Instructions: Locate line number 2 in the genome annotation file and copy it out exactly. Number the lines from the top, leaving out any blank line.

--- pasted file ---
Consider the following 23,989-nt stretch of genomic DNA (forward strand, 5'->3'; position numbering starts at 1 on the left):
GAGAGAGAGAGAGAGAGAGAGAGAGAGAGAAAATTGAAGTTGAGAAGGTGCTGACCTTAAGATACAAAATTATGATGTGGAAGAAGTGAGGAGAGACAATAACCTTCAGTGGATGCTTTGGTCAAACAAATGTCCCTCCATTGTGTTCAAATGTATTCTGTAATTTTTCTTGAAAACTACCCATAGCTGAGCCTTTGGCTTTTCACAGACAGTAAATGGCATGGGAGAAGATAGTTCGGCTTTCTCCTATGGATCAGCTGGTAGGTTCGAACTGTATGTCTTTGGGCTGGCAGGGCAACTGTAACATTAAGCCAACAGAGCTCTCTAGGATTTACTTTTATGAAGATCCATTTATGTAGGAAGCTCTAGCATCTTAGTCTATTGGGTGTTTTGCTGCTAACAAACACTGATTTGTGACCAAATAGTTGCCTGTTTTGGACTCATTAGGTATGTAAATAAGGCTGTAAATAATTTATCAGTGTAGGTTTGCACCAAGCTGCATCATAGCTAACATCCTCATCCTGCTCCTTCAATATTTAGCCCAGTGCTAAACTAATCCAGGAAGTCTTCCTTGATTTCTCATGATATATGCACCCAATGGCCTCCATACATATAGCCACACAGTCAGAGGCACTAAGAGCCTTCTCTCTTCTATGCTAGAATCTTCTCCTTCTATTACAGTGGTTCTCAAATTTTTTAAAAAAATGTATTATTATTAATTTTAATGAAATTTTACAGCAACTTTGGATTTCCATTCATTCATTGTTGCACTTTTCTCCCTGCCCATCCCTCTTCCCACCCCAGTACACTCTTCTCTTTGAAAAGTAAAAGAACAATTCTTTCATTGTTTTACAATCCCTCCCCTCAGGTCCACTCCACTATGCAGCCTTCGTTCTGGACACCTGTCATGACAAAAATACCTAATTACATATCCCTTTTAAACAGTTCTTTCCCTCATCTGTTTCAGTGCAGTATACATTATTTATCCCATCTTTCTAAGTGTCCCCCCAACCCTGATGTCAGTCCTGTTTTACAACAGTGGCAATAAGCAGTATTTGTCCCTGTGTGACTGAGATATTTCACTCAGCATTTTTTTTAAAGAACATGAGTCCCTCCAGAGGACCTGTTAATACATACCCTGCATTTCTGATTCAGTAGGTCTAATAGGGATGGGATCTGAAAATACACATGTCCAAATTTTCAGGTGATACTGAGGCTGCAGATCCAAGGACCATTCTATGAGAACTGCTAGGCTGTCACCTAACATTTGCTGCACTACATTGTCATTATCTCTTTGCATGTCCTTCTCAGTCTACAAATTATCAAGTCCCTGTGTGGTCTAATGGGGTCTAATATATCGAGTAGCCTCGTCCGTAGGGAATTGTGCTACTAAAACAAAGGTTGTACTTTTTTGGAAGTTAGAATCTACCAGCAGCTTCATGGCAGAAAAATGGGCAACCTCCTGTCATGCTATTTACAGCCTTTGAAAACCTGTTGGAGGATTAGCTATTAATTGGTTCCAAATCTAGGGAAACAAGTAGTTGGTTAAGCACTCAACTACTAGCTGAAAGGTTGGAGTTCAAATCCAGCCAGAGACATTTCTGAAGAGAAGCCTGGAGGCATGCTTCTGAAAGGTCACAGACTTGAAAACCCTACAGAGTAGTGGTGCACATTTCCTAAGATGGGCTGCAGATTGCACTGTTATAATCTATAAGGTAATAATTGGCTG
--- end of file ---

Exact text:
GAGAGAGAGAGAGAGAGAGAGAGAGAGAGAAAATTGAAGTTGAGAAGGTGCTGACCTTAAGATACAAAATTATGATGTGGAAGAAGTGAGGAGAGACAATAACCTTCAGTGGATGCTTTGGTCAAACAAATGTCCCTCCATTGTGTTCAAATGTATTCTGTAATTTTTCTTGAAAACTACCCATAGCTGAGCCTTTGGCTTTTCACAGACAGTAAATGGCATGGGAGAAGATAGTTCGGCTTTCTCCTATGGATCAGCTGGTAGGTTCGAACTGTATGTCTTTGGGCTGGCAGGGCAACTGTAACATTAAGCCAACAGAGCTCTCTAGGATTTACTTTTATGAAGATCCATTTATGTAGGAAGCTCTAGCATCTTAGTCTATTGGGTGTTTTGCTGCTAACAAACACTGATTTGTGACCAAATAGTTGCCTGTTTTGGACTCATTAGGTATGTAAATAAGGCTGTAAATAATTTATCAGTGTAGGTTTGCACCAAGCTGCATCATAGCTAACATCCTCATCCTGCTCCTTCAATATTTAGCCCAGTGCTAAACTAATCCAGGAAGTCTTCCTTGATTTCTCATGATATATGCACCCAATGGCCTCCATACATATAGCCACACAGTCAGAGGCACTAAGAGCCTTCTCTCTTCTATGCTAGAATCTTCTCCTTCTATTACAGTGGTTCTCAAATTTTTTAAAAAAATGTATTATTATTAATTTTAATGAAATTTTACAGCAACTTTGGATTTCCATTCATTCATTGTTGCACTTTTCTCCCTGCCCATCCCTCTTCCCACCCCAGTACACTCTTCTCTTTGAAAAGTAAAAGAACAATTCTTTCATTGTTTTACAATCCCTCCCCTCAGGTCCACTCCACTATGCAGCCTTCGTTCTGGACACCTGTCATGACAAAAATACCTAATTACATATCCCTTTTAAACAGTTCTTTCCCTCATCTGTTTCAGTGCAGTATACATTATTTATCCCATCTTTCTAAGTGTCCCCCCAACCCTGATGTCAGTCCTGTTTTACAACAGTGGCAATAAGCAGTATTTGTCCCTGTGTGACTGAGATATTTCACTCAGCATTTTTTTTAAAGAACATGAGTCCCTCCAGAGGACCTGTTAATACATACCCTGCATTTCTGATTCAGTAGGTCTAATAGGGATGGGATCTGAAAATACACATGTCCAAATTTTCAGGTGATACTGAGGCTGCAGATCCAAGGACCATTCTATGAGAACTGCTAGGCTGTCACCTAACATTTGCTGCACTACATTGTCATTATCTCTTTGCATGTCCTTCTCAGTCTACAAATTATCAAGTCCCTGTGTGGTCTAATGGGGTCTAATATATCGAGTAGCCTCGTCCGTAGGGAATTGTGCTACTAAAACAAAGGTTGTACTTTTTTGGAAGTTAGAATCTACCAGCAGCTTCATGGCAGAAAAATGGGCAACCTCCTGTCATGCTATTTACAGCCTTTGAAAACCTGTTGGAGGATTAGCTATTAATTGGTTCCAAATCTAGGGAAACAAGTAGTTGGTTAAGCACTCAACTACTAGCTGAAAGGTTGGAGTTCAAATCCAGCCAGAGACATTTCTGAAGAGAAGCCTGGAGGCATGCTTCTGAAAGGTCACAGACTTGAAAACCCTACAGAGTAGTGGTGCACATTTCCTAAGATGGGCTGCAGATTGCACTGTTATAATCTATAAGGTAATAATTGGCTG